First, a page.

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Original Research

Why are babies born before arrival at health facilities in King Sabata Dalindyebo Local Municipality, Eastern Cape, South Africa? A qualitative study

Adeyinka A. Alabi, Don O'Mahony, Graham Wright, Mohlomi J. Ntsaba

African Journal of Primary Health Care & Family Medicine; Vol 7, No 1 (2015), 9 pages. doi: 10.4102/phcfm.v7i1.881

Submitted: 09 May 2015
Published:  09 November 2015


Introduction: Babies born before arrival at a health facility have a higher risk of neonatal death and their mothers a higher risk of maternal death compared with those born in-facility. The study explored the reasons for mothers giving birth before arrival (BBA) at health facilities and their experiences of BBA.

Methods: A qualitative research design was used. Individual and focus group interviews of BBA mothers and of nurses were undertaken at a community health centre and a district hospital in King Sabata Dalindyebo Local Municipality.

Results: Reasons for BBA included a lack of transport, a lack of security at night that deterred mothers from travelling, precipitate labour, failure to identify true labour, and a lack of waiting areas at health facilities. Traditional and cultural beliefs favouring childbirth at homeand nurses’ negative attitudes during antenatal care and labour influenced mothers to go to health facilities when in advanced labour. Mothers were aware of possible complications associated with BBA.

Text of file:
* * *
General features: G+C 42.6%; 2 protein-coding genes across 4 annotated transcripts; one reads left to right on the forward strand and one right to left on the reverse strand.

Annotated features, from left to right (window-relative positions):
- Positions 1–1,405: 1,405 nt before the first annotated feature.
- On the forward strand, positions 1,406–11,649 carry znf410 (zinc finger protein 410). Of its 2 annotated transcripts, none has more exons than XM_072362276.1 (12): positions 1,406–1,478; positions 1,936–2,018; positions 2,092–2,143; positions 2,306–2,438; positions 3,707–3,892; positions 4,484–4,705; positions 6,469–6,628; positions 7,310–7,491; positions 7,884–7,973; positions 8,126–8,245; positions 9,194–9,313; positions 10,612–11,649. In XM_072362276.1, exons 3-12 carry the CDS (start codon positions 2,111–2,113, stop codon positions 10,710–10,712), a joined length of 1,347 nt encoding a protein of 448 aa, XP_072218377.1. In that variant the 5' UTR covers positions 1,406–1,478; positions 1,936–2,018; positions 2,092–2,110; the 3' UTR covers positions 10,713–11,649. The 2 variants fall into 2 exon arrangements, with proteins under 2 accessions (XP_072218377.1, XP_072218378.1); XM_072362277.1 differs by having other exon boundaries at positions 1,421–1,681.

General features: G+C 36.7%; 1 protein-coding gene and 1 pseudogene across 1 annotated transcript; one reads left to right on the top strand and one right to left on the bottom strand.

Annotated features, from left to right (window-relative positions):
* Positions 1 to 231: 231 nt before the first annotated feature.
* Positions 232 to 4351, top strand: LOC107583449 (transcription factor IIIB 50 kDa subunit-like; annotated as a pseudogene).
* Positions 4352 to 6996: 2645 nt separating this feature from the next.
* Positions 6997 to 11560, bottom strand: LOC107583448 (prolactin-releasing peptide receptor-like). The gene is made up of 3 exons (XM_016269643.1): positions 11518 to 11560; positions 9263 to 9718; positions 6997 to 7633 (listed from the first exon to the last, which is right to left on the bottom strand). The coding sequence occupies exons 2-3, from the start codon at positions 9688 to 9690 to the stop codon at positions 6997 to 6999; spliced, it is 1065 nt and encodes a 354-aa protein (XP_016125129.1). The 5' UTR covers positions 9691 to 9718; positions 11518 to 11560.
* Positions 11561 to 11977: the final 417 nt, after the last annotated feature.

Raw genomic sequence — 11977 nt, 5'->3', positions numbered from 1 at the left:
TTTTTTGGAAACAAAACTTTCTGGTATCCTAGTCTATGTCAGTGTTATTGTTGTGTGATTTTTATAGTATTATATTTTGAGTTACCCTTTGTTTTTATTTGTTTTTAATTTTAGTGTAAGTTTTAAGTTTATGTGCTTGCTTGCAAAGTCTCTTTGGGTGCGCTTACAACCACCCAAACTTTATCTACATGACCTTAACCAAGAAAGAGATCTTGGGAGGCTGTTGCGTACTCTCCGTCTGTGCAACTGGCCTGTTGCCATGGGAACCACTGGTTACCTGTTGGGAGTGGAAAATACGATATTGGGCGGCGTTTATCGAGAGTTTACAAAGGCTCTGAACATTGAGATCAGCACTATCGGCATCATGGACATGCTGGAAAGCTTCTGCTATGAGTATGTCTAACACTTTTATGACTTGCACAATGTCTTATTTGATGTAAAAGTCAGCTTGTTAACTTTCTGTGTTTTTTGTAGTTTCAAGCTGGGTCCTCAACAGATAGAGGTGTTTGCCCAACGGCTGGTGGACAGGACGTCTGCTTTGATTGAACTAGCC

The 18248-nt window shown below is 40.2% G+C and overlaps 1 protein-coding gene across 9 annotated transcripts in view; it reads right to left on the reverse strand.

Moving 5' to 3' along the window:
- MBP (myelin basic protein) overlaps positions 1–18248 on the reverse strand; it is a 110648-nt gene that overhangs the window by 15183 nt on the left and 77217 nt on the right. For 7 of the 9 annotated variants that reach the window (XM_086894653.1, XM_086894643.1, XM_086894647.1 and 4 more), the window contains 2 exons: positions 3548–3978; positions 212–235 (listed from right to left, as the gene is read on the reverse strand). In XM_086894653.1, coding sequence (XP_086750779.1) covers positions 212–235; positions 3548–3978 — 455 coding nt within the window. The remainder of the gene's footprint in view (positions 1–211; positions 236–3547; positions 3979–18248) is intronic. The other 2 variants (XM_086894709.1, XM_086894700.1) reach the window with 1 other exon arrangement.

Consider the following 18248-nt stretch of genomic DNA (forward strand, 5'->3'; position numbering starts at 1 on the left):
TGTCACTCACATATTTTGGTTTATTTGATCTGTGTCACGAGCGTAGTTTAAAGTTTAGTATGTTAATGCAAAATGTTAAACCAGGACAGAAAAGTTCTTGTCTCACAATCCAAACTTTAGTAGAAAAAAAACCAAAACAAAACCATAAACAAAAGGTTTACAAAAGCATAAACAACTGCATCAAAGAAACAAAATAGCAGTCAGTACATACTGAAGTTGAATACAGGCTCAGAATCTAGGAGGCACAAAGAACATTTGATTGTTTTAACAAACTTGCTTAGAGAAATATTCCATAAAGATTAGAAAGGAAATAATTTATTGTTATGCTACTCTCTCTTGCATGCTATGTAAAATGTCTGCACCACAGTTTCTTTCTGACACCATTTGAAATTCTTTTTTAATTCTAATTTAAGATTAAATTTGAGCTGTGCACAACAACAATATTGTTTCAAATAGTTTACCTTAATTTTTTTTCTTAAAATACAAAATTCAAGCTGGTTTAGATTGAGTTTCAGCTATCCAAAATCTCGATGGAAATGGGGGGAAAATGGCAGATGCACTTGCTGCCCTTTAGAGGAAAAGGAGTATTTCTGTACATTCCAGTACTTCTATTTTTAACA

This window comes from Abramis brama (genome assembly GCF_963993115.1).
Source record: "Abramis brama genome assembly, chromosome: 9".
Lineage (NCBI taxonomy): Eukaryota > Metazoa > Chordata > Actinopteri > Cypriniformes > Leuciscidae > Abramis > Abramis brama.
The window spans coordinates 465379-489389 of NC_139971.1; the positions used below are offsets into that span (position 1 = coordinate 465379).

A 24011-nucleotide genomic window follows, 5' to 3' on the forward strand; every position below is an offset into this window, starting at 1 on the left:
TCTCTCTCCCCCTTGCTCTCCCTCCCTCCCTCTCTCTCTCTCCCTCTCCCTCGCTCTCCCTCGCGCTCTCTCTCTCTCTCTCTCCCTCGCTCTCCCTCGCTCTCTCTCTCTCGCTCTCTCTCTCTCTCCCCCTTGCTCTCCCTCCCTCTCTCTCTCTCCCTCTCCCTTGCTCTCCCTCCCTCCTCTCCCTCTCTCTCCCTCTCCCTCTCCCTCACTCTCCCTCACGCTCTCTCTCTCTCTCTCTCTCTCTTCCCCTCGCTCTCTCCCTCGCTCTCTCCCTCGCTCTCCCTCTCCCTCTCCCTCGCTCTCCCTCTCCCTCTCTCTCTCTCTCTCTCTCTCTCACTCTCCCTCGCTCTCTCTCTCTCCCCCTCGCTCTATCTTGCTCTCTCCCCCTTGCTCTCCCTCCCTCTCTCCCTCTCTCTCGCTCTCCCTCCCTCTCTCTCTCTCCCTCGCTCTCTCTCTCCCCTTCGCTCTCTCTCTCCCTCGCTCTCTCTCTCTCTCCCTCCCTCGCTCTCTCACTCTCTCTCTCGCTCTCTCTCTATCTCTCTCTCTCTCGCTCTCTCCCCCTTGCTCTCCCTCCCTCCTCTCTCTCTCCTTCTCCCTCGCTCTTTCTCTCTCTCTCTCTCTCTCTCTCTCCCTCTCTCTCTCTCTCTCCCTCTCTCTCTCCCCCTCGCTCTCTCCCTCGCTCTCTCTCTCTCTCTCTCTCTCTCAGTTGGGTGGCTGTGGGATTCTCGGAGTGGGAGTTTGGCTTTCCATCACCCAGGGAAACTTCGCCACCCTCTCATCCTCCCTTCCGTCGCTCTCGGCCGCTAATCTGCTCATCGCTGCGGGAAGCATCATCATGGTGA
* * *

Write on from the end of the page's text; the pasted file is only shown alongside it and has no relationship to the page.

Conclusion: Socio-economic, individual, cultural and health system factors influence the occurrence of BBA. Relevant parties need to address these factors to ensure that all babies in the King Sabata Dalindyebo Local Municipality are delivered within designated health facilities.

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Author affiliations

Adeyinka A. Alabi, Department of Family Medicine, Faculty of Health Sciences, Walter Sisulu University, South Africa
Don O'Mahony, Department of Family Medicine, Faculty of Health Sciences, Walter Sisulu University, South Africa
Graham Wright, School of Health Sciences, University of Fort Hare, East London, South Africa
Mohlomi J. Ntsaba, Department of Nursing, Faculty of Health Sciences, Walter Sisulu University, South Africa



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ISSN: 2071-2928 (print) | ISSN: 2071-2936 (online)

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